FIGS. 4A-P illustrate yet another embodiment of the invention; FIG. 4A illustrates a perspective view of the device; FIG. 4B illustrates a lateral view of the device; FIGS. 4C-D illustrate cross-sectional views of the device taken along the lines C-C, and D-D of FIG. 4B; FIG. 4E is a cross-sectional view taken along the lines F-F in FIG. 4C; FIGS. 4F-I are illustrations of the device as it expands from a first a first configuration to a deployed configuration; FIGS. 4J-K are cross-sectional views of the device in a partially deployed condition taken along the planes J and K in FIG. 41; FIG. 4L is a cross-sectional view of the device taken along the plane L of FIG. 4I; FIGS. 4M-P illustrate the device being deployed in a vertebral body of a spine;

FIGS. 5A-O illustrate yet another embodiment of the invention; FIG. 5A illustrates a perspective view of the device; FIG. 5B illustrates a lateral view of the device in an undeployed condition; FIGS. 5C-E illustrate cross-sectional views of the device taken along the lines C-C, D-D and E-E of FIG. 5B; FIG. 5F is a cross-sectional view taken along the lines F-F in FIG. 5C; FIG. 5G is an illustration of the device in a deployed configuration; FIGS. 5H-J are cross-sectional views of the device in a deployed condition taken along the planes H, I and J in FIG. 5G; FIG. 5K is a cross-sectional view of the device taken along the plane K of FIG. 5G; FIGS. 5L-O illustrate the device being deployed in a vertebral body of a spine;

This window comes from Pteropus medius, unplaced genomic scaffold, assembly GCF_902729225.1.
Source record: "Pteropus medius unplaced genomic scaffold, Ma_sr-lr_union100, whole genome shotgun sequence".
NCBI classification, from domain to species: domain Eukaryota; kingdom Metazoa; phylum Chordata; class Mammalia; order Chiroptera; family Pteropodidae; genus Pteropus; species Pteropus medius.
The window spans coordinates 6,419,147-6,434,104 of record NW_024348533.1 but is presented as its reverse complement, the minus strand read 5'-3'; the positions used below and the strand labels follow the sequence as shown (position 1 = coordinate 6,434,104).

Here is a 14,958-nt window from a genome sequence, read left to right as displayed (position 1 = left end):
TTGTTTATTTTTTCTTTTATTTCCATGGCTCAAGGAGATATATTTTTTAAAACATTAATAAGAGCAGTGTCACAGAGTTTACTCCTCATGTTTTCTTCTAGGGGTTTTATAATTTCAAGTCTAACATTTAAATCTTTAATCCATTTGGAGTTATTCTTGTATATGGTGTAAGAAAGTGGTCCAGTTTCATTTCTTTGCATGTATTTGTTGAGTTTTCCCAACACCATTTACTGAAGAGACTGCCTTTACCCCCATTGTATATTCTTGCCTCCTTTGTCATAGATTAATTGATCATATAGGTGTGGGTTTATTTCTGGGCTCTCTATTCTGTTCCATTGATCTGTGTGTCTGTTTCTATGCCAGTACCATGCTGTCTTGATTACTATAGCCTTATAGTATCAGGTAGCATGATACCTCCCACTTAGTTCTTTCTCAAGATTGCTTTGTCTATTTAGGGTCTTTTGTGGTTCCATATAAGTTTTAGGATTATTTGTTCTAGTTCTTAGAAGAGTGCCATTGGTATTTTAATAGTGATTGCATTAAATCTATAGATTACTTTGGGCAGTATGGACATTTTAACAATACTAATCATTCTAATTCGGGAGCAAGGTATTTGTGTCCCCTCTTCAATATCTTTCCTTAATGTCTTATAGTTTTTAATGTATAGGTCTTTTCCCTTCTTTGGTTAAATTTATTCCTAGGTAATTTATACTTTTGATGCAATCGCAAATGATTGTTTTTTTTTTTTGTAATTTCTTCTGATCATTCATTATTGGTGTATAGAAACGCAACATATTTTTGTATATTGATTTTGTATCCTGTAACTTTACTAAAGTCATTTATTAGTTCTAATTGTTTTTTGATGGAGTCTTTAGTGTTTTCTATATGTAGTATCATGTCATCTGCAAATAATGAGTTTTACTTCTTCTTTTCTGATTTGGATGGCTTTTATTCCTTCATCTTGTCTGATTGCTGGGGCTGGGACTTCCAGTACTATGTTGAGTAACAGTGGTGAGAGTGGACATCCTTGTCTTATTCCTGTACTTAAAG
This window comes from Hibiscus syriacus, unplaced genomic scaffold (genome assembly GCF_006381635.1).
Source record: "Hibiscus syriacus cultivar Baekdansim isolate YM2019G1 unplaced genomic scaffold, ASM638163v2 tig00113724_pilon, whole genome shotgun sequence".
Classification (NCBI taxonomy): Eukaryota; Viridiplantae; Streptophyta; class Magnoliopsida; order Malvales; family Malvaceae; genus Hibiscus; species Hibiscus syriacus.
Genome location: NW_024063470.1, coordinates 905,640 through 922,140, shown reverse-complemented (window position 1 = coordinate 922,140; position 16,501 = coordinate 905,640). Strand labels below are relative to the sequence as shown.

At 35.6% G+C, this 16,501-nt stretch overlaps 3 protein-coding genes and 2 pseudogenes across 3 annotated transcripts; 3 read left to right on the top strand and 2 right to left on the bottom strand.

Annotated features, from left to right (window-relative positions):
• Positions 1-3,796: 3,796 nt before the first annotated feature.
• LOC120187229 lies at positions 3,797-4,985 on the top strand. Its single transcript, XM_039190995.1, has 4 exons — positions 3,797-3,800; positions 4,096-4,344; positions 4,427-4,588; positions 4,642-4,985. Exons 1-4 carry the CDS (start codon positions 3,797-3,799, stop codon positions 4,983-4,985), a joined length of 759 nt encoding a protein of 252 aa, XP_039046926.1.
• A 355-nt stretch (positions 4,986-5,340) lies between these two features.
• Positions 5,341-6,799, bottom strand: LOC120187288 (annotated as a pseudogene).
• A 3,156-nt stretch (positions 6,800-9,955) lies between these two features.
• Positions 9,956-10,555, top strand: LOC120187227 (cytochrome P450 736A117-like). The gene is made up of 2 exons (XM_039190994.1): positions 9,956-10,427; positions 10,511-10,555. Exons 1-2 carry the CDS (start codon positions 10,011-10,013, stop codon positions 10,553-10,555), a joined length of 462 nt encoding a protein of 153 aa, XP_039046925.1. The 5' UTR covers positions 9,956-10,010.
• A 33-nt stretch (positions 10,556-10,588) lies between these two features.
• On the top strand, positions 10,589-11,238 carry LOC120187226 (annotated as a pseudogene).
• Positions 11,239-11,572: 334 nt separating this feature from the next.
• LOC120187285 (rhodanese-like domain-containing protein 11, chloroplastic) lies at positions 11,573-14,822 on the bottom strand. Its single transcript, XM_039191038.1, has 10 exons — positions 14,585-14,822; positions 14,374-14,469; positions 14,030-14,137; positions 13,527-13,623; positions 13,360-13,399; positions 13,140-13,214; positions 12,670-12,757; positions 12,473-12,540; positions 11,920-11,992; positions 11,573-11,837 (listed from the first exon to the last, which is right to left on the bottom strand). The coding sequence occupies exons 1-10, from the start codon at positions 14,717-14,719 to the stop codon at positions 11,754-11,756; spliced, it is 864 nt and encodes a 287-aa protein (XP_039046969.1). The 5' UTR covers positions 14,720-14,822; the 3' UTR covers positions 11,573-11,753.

FIG. 6A illustrates the steps of a method of deploying the device within a vertebral body; FIG. 6B illustrates the steps of a method of removing the device from within a vertebral body.

DETAILED DESCRIPTION OF THE INVENTION

There is a general need to provide systems and methods for use in treatment of fractures and microarchitecture deterioration of bone tissue, such as vertebral compression fractures (“VCFs”), that provides a greater degree of control over introduction of bone support material, and that provide better outcomes. Embodiments of the present invention meet one or more of the above needs, or other needs, and provide several other advantages in a novel and non-obvious manner.